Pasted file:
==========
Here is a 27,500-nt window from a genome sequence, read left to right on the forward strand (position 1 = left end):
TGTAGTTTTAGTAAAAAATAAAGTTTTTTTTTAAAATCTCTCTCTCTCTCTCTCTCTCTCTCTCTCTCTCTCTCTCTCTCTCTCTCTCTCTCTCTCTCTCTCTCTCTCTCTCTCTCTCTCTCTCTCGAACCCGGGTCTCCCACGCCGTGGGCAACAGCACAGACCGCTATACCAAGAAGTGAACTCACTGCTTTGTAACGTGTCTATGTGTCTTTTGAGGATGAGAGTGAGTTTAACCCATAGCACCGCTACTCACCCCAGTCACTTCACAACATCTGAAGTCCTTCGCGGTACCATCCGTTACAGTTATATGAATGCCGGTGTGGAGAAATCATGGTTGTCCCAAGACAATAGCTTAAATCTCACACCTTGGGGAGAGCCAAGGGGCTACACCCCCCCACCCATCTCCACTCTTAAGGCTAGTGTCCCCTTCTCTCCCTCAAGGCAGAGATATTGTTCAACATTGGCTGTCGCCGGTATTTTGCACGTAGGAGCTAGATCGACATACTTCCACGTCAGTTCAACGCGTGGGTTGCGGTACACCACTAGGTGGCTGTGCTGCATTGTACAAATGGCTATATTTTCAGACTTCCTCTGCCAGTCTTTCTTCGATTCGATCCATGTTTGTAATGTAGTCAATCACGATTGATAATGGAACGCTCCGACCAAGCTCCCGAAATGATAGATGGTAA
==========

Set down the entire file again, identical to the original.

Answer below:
Here is a 27,500-nt window from a genome sequence, read left to right on the forward strand (position 1 = left end):
TGTAGTTTTAGTAAAAAATAAAGTTTTTTTTTAAAATCTCTCTCTCTCTCTCTCTCTCTCTCTCTCTCTCTCTCTCTCTCTCTCTCTCTCTCTCTCTCTCTCTCTCTCTCTCTCTCTCTCTCTCTCGAACCCGGGTCTCCCACGCCGTGGGCAACAGCACAGACCGCTATACCAAGAAGTGAACTCACTGCTTTGTAACGTGTCTATGTGTCTTTTGAGGATGAGAGTGAGTTTAACCCATAGCACCGCTACTCACCCCAGTCACTTCACAACATCTGAAGTCCTTCGCGGTACCATCCGTTACAGTTATATGAATGCCGGTGTGGAGAAATCATGGTTGTCCCAAGACAATAGCTTAAATCTCACACCTTGGGGAGAGCCAAGGGGCTACACCCCCCCACCCATCTCCACTCTTAAGGCTAGTGTCCCCTTCTCTCCCTCAAGGCAGAGATATTGTTCAACATTGGCTGTCGCCGGTATTTTGCACGTAGGAGCTAGATCGACATACTTCCACGTCAGTTCAACGCGTGGGTTGCGGTACACCACTAGGTGGCTGTGCTGCATTGTACAAATGGCTATATTTTCAGACTTCCTCTGCCAGTCTTTCTTCGATTCGATCCATGTTTGTAATGTAGTCAATCACGATTGATAATGGAACGCTCCGACCAAGCTCCCGAAATGATAGATGGTAA